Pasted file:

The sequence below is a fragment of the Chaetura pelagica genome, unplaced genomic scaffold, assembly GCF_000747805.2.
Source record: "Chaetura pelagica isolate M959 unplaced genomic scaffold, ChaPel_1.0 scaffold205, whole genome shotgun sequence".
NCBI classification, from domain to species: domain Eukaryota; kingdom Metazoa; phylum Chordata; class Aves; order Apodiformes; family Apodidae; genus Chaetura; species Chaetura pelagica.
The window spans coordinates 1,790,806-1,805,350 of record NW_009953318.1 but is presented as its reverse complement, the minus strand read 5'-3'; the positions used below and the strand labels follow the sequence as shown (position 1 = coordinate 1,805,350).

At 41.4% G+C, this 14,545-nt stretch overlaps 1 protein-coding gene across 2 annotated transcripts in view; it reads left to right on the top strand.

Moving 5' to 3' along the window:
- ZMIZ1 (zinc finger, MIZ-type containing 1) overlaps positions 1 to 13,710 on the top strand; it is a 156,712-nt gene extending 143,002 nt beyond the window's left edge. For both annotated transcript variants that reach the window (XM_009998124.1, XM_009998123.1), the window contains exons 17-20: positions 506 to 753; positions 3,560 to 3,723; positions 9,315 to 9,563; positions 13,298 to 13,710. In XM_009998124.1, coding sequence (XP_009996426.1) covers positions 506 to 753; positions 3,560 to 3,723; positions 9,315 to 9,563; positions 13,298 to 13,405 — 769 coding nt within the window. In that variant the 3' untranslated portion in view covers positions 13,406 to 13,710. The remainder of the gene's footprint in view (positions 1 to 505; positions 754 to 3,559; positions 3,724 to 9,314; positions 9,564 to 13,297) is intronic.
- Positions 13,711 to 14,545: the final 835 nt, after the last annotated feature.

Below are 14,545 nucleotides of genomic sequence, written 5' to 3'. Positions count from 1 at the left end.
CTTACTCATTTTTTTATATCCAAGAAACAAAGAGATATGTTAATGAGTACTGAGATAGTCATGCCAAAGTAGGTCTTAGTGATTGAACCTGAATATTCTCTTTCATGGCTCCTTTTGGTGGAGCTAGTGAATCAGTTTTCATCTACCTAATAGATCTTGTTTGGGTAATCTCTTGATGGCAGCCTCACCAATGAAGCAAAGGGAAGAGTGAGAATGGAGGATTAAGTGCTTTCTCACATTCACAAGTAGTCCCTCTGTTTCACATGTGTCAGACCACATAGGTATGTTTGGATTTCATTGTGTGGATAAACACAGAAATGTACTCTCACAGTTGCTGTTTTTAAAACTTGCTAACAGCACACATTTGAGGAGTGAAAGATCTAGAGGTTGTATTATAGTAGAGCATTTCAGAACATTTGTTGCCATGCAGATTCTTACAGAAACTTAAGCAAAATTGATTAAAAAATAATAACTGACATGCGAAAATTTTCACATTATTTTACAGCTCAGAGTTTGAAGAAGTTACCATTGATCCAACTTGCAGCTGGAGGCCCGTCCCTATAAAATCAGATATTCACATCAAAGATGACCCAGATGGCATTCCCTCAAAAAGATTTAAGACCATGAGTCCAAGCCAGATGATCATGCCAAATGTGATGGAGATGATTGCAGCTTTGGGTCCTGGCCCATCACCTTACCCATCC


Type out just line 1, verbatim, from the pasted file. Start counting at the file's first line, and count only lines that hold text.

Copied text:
The sequence below is a fragment of the Chaetura pelagica genome, unplaced genomic scaffold, assembly GCF_000747805.2.